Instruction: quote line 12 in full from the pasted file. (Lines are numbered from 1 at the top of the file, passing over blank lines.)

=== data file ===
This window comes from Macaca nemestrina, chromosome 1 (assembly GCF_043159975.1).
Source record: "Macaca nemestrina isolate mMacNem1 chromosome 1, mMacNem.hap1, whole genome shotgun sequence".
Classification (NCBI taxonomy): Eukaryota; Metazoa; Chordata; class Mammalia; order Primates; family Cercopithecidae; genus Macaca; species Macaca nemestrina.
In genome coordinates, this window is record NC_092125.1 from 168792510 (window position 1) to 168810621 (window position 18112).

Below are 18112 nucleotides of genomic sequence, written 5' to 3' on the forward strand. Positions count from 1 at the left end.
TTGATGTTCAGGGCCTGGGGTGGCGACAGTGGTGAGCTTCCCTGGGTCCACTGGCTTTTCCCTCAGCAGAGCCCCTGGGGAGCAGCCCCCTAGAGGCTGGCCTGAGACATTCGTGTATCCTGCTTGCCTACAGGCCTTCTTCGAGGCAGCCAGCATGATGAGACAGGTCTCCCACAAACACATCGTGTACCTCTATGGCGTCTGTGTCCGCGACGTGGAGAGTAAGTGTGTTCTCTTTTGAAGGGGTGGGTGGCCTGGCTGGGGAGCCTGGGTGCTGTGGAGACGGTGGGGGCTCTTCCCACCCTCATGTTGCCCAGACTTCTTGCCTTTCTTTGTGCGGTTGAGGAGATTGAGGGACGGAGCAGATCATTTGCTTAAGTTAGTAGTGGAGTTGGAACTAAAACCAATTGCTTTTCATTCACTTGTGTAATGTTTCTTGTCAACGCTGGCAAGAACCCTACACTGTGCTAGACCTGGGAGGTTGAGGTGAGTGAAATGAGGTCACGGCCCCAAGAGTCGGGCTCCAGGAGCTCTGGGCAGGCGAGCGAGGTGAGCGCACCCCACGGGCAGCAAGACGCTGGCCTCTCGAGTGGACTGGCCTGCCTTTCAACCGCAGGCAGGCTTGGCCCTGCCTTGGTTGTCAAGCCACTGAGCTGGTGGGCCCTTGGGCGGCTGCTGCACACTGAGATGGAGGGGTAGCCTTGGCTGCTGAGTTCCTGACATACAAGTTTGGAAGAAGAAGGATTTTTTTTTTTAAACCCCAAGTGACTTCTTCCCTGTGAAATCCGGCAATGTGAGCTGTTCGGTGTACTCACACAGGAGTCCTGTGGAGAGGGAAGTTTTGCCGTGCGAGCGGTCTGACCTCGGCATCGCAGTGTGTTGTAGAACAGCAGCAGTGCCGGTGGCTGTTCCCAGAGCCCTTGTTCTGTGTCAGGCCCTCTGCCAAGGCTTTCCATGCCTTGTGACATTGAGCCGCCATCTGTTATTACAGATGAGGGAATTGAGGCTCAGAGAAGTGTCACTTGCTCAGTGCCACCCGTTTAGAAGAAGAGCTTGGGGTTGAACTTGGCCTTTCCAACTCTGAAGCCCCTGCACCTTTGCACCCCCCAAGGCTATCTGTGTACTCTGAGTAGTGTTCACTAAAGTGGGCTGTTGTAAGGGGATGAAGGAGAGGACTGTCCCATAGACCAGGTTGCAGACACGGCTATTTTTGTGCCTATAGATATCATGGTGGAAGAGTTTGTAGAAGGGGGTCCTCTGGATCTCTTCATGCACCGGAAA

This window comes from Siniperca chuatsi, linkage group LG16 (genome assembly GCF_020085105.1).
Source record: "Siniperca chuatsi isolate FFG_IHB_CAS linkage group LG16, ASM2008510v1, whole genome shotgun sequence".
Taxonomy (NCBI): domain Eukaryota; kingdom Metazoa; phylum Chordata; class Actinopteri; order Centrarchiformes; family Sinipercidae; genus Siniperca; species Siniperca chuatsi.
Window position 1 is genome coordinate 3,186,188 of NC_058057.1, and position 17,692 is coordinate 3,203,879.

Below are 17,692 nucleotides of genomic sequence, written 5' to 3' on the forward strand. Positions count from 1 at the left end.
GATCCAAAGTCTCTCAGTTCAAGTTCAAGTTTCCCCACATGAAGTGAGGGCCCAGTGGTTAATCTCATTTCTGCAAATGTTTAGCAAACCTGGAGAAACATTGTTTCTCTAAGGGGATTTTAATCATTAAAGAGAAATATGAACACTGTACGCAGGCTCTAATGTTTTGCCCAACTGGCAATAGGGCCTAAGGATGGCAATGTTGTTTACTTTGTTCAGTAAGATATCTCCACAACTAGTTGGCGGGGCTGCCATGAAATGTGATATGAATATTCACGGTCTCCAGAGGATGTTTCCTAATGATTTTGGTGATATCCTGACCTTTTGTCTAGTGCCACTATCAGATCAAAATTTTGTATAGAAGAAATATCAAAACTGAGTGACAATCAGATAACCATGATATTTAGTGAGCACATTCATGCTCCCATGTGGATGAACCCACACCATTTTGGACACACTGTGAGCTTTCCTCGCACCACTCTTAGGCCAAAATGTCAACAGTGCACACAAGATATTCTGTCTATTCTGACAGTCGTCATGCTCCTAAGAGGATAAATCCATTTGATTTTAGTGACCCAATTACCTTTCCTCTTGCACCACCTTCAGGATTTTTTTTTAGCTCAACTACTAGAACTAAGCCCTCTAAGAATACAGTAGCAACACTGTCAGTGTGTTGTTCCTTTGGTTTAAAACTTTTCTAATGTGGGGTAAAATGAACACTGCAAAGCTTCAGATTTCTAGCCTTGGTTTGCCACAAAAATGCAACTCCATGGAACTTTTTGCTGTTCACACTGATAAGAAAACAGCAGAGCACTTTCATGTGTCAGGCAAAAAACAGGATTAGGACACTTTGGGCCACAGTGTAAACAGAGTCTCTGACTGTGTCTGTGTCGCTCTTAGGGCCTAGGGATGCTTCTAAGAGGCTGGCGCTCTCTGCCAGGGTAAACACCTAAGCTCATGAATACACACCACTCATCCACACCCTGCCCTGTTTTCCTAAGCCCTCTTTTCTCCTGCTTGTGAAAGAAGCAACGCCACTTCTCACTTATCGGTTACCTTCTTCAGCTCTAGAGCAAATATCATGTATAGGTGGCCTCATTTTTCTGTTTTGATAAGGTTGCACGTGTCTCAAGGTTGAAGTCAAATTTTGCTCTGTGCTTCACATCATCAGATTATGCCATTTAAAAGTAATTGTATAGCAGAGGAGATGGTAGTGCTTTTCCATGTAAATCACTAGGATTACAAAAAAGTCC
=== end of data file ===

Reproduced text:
GATCCAAAGTCTCTCAGTTCAAGTTCAAGTTTCCCCACATGAAGTGAGGGCCCAGTGGTTAATCTCATTTCTGCAAATGTTTAGCAAACCTGGAGAAACATTGTTTCTCTAAGGGGATTTTAATCATTAAAGAGAAATATGAACACTGTACGCAGGCTCTAATGTTTTGCCCAACTGGCAATAGGGCCTAAGGATGGCAATGTTGTTTACTTTGTTCAGTAAGATATCTCCACAACTAGTTGGCGGGGCTGCCATGAAATGTGATATGAATATTCACGGTCTCCAGAGGATGTTTCCTAATGATTTTGGTGATATCCTGACCTTTTGTCTAGTGCCACTATCAGATCAAAATTTTGTATAGAAGAAATATCAAAACTGAGTGACAATCAGATAACCATGATATTTAGTGAGCACATTCATGCTCCCATGTGGATGAACCCACACCATTTTGGACACACTGTGAGCTTTCCTCGCACCACTCTTAGGCCAAAATGTCAACAGTGCACACAAGATATTCTGTCTATTCTGACAGTCGTCATGCTCCTAAGAGGATAAATCCATTTGATTTTAGTGACCCAATTACCTTTCCTCTTGCACCACCTTCAGGATTTTTTTTTAGCTCAACTACTAGAACTAAGCCCTCTAAGAATACAGTAGCAACACTGTCAGTGTGTTGTTCCTTTGGTTTAAAACTTTTCTAATGTGGGGTAAAATGAACACTGCAAAGCTTCAGATTTCTAGCCTTGGTTTGCCACAAAAATGCAACTCCATGGAACTTTTTGCTGTTCACACTGATAAGAAAACAGCAGAGCACTTTCATGTGTCAGGCAAAAAACAGGATTAGGACACTTTGGGCCACAGTGTAAACAGAGTCTCTGACTGTGTCTGTGTCGCTCTTAGGGCCTAGGGATGCTTCTAAGAGGCTGGCGCTCTCTGCCAGGGTAAACACCTAAGCTCATGAATACACACCACTCATCCACACCCTGCCCTGTTTTCCTAAGCCCTCTTTTCTCCTGCTTGTGAAAGAAGCAACGCCACTTCTCACTTATCGGTTACCTTCTTCAGCTCTAGAGCAAATATCATGTATAGGTGGCCTCATTTTTCTGTTTTGATAAGGTTGCACGTGTCTCAAGGTTGAAGTCAAATTTTGCTCTGTGCTTCACATCATCAGATTATGCCATTTAAAAGTAATTGTATAGCAGAGGAGATGGTAGTGCTTTTCCATGTAAATCACTAGGATTACAAAAAAGTCC